Anyone must accept that he has failed. He also promised full employment. In fact, unemployment is up by almost 500,000 since he came to power. He promised that no young person should spend years without a job. In fact, the number of young people unemployed for more than a year has gone up by 50 per cent. Does he accept that on any of these yardsticks—youth unemployment, total unemployment, the amount of time young people are unemployed—he has failed?
No; there are 700,000 more young people in work than in 1997. Nothing that the right hon. Gentleman can say can change the fact that there are more people in full-time education and in work under this Government than there were when we took over. As for youth unemployment, he knows perfectly well that the rate of youth unemployment in Spain is 40 per cent and that the rate in Ireland is nearly 30 per cent. What we have tried to do, facing a situation in which young people face the prospect of unemployment, is to give them jobs, but every measure has been opposed by the Opposition. They opposed our summer school leavers’ guarantee. They opposed the new deal efforts for 18 to 24-year-olds and want to abolish the new deal in its entirety. They oppose education maintenance allowances. Nothing that they would do would make unemployment lower; it would make unemployment higher.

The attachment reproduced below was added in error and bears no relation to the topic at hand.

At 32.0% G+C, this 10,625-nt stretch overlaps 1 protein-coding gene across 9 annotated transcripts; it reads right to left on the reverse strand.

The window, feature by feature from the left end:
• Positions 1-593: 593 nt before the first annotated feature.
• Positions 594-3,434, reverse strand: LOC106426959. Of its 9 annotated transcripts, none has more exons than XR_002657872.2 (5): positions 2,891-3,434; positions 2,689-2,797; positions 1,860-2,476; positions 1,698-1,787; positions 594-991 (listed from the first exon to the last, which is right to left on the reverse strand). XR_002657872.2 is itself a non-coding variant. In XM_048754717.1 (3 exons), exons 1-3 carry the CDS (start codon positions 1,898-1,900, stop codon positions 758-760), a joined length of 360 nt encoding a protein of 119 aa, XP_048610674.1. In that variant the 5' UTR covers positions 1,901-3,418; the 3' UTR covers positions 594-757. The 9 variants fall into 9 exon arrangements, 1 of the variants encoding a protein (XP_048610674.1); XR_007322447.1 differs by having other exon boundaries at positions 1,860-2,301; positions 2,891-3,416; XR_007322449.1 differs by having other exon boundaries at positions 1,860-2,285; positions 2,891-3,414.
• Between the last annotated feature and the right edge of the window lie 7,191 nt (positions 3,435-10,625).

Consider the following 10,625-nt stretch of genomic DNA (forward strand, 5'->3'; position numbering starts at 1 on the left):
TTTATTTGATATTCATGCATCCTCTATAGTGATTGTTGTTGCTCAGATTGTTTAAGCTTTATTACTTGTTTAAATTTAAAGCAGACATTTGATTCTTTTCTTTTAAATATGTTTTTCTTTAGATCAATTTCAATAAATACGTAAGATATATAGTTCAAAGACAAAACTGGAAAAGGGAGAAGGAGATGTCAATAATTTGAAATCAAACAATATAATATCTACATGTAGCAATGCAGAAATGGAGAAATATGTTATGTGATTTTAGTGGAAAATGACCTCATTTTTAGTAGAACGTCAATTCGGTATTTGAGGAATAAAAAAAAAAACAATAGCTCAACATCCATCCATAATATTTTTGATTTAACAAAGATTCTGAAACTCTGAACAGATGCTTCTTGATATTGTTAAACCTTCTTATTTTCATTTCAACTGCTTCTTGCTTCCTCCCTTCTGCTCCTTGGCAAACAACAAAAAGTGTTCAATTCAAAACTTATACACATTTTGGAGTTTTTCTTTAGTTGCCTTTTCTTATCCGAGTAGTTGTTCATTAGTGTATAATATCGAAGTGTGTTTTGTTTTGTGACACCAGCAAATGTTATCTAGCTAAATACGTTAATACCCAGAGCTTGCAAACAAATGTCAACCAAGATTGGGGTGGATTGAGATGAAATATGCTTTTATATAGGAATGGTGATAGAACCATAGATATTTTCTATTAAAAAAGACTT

As ever, the Prime Minister is completely wrong. Our plan to get Britain working will help more people and help them more quickly, and it is fully funded, because we have taken tough decisions about the deficit. The Prime Minister ought to know about it—after all, it was drawn up by David Freud, who was his welfare guru, one of the many people who have left the bunker and come to work for us. [Interruption.]
Order. I say to Government Back Benchers that the Leader of the Opposition must be heard.
Is it not the case that the state of the public finances is so bad that the Government are planning deep cuts in every Department, including those responsible for helping the unemployed?
Let me say that we have put £1 billion into the future jobs fund to provide 100,000 jobs for young people, with another 50,000 in areas of high unemployment. I simply ask the right hon. Gentleman, does he support our measure or not?